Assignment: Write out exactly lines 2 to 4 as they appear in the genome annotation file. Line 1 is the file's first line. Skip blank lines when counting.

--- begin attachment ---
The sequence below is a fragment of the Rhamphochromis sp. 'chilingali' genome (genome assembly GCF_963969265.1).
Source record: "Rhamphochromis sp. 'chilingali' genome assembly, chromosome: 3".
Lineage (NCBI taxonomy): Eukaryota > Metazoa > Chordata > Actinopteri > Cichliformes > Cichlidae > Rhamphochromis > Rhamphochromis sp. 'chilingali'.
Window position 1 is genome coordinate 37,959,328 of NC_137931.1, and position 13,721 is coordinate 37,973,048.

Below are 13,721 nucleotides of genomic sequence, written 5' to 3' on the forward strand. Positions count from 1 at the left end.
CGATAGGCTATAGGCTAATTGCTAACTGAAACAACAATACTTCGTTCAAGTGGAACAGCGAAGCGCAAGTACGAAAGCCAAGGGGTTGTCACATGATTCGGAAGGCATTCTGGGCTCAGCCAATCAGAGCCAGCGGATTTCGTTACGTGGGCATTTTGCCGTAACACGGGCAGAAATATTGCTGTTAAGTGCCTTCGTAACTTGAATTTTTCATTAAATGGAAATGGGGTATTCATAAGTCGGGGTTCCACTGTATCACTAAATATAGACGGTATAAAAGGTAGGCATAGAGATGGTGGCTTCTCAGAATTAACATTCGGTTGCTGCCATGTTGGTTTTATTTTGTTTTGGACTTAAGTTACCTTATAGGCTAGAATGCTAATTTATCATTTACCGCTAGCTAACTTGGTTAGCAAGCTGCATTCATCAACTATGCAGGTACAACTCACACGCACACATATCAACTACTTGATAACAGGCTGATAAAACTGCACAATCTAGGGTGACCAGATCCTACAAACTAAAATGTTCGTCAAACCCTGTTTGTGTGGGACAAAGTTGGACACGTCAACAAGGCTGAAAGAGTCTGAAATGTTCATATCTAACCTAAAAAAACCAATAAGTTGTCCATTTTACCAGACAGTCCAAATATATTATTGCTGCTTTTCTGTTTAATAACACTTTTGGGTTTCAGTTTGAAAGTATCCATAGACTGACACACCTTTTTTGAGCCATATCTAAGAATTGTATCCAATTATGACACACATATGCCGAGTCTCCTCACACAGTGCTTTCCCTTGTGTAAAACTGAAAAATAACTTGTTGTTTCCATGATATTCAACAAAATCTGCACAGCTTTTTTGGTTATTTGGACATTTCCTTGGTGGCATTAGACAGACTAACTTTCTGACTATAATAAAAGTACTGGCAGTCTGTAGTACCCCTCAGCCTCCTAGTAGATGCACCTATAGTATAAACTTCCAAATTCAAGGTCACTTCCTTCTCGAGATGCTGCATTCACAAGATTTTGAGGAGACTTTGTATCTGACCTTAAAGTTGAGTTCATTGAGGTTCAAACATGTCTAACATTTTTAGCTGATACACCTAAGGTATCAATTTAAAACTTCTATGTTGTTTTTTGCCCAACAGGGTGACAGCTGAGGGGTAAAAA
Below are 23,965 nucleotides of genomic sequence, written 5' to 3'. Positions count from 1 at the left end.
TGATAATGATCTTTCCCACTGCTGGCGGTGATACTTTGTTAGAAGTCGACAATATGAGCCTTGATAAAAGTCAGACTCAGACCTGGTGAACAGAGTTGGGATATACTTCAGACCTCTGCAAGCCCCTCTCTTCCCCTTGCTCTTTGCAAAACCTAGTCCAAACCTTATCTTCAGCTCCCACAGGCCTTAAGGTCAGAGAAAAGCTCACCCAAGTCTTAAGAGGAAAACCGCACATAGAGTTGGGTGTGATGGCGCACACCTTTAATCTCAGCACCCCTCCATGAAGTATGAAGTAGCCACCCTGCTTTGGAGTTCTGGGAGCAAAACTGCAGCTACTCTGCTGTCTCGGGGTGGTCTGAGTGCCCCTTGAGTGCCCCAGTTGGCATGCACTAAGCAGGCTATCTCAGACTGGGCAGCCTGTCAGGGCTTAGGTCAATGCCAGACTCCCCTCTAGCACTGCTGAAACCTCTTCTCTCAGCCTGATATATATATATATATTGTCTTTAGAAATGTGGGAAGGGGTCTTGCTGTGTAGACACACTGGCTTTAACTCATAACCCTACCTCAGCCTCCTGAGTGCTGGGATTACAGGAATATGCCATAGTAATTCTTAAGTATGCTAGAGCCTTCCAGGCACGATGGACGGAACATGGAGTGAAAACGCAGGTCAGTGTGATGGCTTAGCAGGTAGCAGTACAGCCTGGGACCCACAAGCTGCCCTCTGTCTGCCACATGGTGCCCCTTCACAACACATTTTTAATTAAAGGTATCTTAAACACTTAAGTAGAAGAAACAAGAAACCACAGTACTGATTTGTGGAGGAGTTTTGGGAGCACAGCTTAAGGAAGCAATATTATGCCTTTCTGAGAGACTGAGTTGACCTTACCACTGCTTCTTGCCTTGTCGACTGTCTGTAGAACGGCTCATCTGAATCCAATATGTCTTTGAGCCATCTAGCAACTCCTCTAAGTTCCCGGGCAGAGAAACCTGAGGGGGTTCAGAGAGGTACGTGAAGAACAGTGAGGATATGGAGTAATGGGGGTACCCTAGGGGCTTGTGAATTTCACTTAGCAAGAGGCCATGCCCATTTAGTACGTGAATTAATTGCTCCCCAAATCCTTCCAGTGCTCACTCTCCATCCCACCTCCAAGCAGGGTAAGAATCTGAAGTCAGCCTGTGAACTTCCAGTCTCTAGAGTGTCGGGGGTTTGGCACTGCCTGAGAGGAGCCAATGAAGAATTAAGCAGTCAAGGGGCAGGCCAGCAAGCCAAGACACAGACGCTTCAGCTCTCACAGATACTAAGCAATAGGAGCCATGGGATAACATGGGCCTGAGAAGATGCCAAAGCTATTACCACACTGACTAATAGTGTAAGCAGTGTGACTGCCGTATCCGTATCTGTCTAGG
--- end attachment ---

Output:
Source record: "Rhamphochromis sp. 'chilingali' genome assembly, chromosome: 3".
Lineage (NCBI taxonomy): Eukaryota > Metazoa > Chordata > Actinopteri > Cichliformes > Cichlidae > Rhamphochromis > Rhamphochromis sp. 'chilingali'.
Window position 1 is genome coordinate 37,959,328 of NC_137931.1, and position 13,721 is coordinate 37,973,048.